Using Motor oil for clock lubrication…

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  • #48817
    tmac1956
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    If you’re a member of NAWCC then perhaps you’ve read the section entitled Technical Tidbits – No. 22 in the latest Watch and Clock Bulletin, pages 76 – 80. It seems that the author has done his research and concluded that Mobile 1 5W-30 is a superior oil for clocks.

    Any thoughts?

    Thanks!
    Tom

    #55344
    arutha
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    Hi Tom,
    I moved this as it wasn’t really a hint or tip, I hope you dont mind. I think it will get a better response here too.
    As long as that motor oil is not multigrade where it will contain cleaning agents etc and the viscosity is ok then I dont see why not but like most things, until it has been in a clock and running for a minimum of 3 years I would be wary. Sometimes it is better to stick with the known rather than the unknown but I do know they have been using slick 50 for mainsprings and it does seem to be very good at preventing sticking and keeping the spring movement smooth.
    Paul.

    #55345
    david pierce
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    If Mobile 1 is a pure synthetic oil then it is not made from petroleum and will not contain parafin. It may turn out to be some pretty good stuff. It is probably too thick to use on a watch but a clock has a lot more power to push against the oil.
    david

    #55346
    chris mabbott
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    I was using motor oil on mainsprings until I changed to grease, after a few years the oil had left the building but the grease was still giving a fine performance as it adheres better to the constantly moving high pressure coils.
    It’s fun to play with lube, if that’s a persons thing, but it’s something you have to monitor and that takes time.

    I’ve often wondered who exactly did the study on watch lubrication. I mean who actually determined that the recommended oil maintains the correct oil film on the parts after X amount of running hours?
    Watches are in a fairly constant state of motion, vertical, horizontal positions frequently change, oil is displaced, under the force of the mating parts, so the remaining oil film, the excess that isn’t squeezed out, is what we rely on for protection against wear and a frictionless contact point. We also are faced with two dissimilar mating surfaces, mineral/steel, whereas one lubricant may work well with the latter, it may not play well with the former.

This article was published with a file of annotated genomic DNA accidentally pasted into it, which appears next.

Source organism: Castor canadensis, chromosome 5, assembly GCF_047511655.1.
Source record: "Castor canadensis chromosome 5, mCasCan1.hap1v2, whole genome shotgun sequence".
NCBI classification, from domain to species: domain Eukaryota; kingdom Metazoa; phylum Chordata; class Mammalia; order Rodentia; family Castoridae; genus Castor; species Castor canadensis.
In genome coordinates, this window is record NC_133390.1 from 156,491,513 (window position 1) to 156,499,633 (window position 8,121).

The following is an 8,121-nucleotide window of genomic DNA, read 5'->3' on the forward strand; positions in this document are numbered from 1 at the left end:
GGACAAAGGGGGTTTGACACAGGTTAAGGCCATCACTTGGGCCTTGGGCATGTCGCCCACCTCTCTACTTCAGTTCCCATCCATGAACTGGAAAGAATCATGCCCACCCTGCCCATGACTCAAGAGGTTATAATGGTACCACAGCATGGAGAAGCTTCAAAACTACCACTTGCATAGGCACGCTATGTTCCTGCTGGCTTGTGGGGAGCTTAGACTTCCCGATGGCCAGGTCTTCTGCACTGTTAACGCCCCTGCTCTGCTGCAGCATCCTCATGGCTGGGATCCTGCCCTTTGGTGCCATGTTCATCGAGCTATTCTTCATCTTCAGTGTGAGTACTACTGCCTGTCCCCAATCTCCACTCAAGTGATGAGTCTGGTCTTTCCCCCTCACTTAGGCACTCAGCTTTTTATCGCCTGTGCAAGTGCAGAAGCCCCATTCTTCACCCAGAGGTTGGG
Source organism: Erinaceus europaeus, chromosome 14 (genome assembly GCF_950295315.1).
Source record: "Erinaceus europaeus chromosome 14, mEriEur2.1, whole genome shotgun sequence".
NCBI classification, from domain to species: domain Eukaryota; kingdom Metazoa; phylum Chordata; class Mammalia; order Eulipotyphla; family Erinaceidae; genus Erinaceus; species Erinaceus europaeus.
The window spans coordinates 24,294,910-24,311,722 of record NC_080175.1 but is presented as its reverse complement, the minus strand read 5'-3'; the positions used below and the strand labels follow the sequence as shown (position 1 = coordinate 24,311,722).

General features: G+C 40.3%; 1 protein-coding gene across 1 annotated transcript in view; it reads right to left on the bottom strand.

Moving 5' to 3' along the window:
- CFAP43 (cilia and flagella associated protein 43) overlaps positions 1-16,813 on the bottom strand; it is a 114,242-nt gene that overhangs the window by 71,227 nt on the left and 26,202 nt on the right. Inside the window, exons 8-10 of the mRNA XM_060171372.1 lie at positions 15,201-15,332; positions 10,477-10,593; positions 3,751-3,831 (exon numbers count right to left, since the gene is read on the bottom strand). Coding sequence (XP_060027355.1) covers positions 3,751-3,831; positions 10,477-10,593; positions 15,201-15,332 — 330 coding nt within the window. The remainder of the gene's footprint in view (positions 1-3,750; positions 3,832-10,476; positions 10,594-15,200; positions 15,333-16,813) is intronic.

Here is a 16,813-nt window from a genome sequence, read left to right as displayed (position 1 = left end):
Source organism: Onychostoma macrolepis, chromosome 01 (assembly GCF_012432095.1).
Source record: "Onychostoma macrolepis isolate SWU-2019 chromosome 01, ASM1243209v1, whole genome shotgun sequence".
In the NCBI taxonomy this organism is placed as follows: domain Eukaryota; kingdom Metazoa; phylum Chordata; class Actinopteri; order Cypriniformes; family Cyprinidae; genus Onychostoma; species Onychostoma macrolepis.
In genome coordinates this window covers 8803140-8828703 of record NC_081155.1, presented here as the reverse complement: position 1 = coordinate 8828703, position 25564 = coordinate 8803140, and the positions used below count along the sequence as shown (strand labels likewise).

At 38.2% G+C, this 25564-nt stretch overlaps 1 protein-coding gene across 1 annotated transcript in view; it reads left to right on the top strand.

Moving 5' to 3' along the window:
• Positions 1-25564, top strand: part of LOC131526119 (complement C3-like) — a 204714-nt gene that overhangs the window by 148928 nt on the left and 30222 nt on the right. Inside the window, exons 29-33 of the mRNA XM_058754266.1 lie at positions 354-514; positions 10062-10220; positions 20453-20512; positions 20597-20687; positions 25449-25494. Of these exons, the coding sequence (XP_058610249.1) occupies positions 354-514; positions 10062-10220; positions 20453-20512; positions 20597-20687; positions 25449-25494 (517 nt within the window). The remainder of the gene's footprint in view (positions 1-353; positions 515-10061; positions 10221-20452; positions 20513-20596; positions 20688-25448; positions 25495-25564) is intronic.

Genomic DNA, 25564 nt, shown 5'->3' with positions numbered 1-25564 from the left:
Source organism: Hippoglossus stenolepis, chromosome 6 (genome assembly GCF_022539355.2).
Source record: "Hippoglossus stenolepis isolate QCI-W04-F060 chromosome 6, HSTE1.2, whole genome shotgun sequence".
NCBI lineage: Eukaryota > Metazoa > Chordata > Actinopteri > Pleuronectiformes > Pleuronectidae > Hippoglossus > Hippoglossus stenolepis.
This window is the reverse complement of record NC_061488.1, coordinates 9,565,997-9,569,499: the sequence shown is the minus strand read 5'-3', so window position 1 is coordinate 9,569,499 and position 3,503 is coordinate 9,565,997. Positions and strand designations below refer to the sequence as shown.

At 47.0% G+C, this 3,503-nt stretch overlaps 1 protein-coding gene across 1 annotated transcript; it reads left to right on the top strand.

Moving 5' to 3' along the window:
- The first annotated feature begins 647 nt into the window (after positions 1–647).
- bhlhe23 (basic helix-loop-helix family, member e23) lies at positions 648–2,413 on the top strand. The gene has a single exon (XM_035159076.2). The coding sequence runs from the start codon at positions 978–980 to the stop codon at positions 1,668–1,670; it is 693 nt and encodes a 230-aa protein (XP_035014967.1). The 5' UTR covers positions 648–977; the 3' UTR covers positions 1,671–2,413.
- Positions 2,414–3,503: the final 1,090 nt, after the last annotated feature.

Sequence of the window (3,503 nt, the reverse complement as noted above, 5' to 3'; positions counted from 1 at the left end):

You probably have read this article already but for those that haven’t , here is the link, it’s interesting because it doesn’t go too deep lol

    http://www.abbeyclock.com/aoiltwo.html

    I think most people just stick with the safe bet of recommended watch products. Does anyone actually know what kind of oils they are?

    Chris

    #55347
    tmac1956
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    Hmmm…

    Has anyone ever worked on an old watch and noticed the smell of fish? I understand that in the old days, watchmakers used oil from the head of sperm whales as watch oil.

    Just curious…
    Tom

    #55348
    demewill
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    Article describing what goes into formulating motor oil.
    http://www.bobistheoilguy.com/whats-in-your-motor-oil/
    This website is very comprehensive in regards to all sorts of oils and lubricants. Too bad there isn’t a section on watch lubricants

    #55349
    david pierce
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    I think the trick to formulating watch oil is to get it thin enough to do a proper but not have the solvents evaporate and leave a gummy mess behind.
    david

    #55350
    arutha
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    Tom,
    I have just spotted your post about “the fishy smell” and although I have yet to experience this, you are quite correct about Whale oil being used to lubricate clocks but i didn’t know they used it on watches too. I believe they also used olive oil and fish jaw bone oil – http://www.nyelubricants.com/history.shtml.
    Paul.

    #55351
    dave booth
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    I know this is an old thread, but not having been around when I was started, I am just now getting around to reading it. When I worked for Bob Goodman, he kept a five gallon bucket about 1/2 full of SAE 90W standard transmission and differential oil, that he tossed mainsprings into, after cleaning and inspecting them. I dislike the smell of the stuff intensely, but I have to admit, it DOES do the job. Even those monster Seth Thomas Sonora mainsprings do not compress enough to squash 90 weight gear lube out of the coils. When I do mainsprings for clocks, I usually lube them with STP or a comparable oil additive. (I like the synthetics best; they seem to coat more evenly, and seem to hold up better over time.)

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tmac1956Using Motor oil for clock lubrication…